Review of Beowulf

beowulfWhat is it about?

Here is what Goodreads has to say about Beowulf:

Beowulf is the greatest surviving work of literature in Old English, unparalleled in its epic grandeur and scope. It tells the story of the heroic Beowulf and of his battles, first with the monster Grendel, who has laid waste to the great hall of the Danish king Hrothgar, then with Grendel’s avenging mother, and finally with a dragon that threatens to devastate his homeland. Through its blend of myth and history, Beowulf vividly evokes a twilight world in which men and supernatural forces live side by side. And it celebrates the endurance of the human spirit in a transient world.”

What did I think about it?

Beowulf is an amazing warrior. He is fearless and powerful. Originally from the Kingdom of the Geats, Beowulf arrives at the Danish King Hrothgar’s mead house, Heoroth, one morning to defeat Grendel who has terrorized Hrothgar’s men for years. Beowulf helps Hrothgar because the latter helped end a feud between Beowulf’s father and the Wylfings.

My favorite character in the poem was Hrothgar because he is so kind and wise. He imparts fatherly wisdom to the young Beowulf, and is very generous in his gift giving. He sets a fantastic example for Beowulf to follow. In fact, in many passages, Hrothgar is described in the same biblical language used to describe Jesus.

I read the Penguin Classics version of Beowulf, translated by Michael Alexander (2003). I thought the translation was beautiful and the notes at the back of the text were very helpful in understanding the history of the relationship between the Geats and the Danes. Major themes in the poem are the inevitability of death and the virtue of generosity.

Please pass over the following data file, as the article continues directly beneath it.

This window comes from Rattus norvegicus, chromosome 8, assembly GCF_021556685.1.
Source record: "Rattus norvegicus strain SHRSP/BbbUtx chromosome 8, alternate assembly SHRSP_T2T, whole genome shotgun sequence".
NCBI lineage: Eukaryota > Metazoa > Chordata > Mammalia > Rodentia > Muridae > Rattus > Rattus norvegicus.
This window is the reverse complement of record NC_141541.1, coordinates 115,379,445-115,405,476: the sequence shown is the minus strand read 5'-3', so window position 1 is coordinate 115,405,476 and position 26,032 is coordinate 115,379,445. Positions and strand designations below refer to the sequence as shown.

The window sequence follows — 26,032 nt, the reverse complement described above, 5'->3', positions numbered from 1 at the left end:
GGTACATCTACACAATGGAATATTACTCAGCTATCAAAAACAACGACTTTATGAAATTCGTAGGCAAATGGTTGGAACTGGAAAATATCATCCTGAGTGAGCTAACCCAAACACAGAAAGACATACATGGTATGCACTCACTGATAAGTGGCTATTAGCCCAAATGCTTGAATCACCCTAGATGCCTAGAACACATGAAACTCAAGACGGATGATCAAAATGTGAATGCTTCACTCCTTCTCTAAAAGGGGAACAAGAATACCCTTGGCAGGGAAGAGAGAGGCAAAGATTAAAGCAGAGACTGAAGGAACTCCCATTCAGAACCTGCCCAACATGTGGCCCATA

Favorite Quote

[Hrothgar to Beowulf]: “Learn from this, Beowulf:/study openhandedness! It is for your ears that I relate/this,/and I am old in winters” [1720-1722].

 

 

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6 thoughts on “Review of Beowulf

  1. I’m making a note of the version you read. Bauer suggests the Seams Heaney translation (A New Verse Translation, 2001). I’ll have to take a look at them when it is time to read them. I just love the story of Beowulf, having read several children’s versions to my kids. It’s exciting to think someday I may be able to read something closer to the original.

  2. I’ll have to take a look at this translation. I read the Seamus Heaney version and it is a favourite. Very grand and majestic.

    I was particularly struck by the fact that Beowulf was a new hero. Coming out of the pagan blood-feud society, he showed bravery and loyalty but also temperance and forgiveness, unusual for that time. I think this shows in a very real way, the advent of Christianity during this time. Tolkien has a great essay on Beowulf, The Monster and the Critics. It’s worth reading if you have the time.

    • I have heard of Tolkien’s essay. I would love to read it! I bought Beowulf my university bookstore and they only had the Alexander version. Comparing translations would be an interesting project.

  3. Tolkien’s essay is great, I think it was one of the first to encourage people to study ‘Beowulf’ as more than just a poor cousin to the Norse Eddas and Greek epics.

    The monsters in the poem were one of the things that fascinated me most. Grendel’s mother is particularly interesting; there’s a lot of great feminist literature about her.

    I have to add that I read the Heaney version, because it is just incredible. I’d like to read the Alexander version to see how it compares, but Heaney’s is wonderful. 🙂

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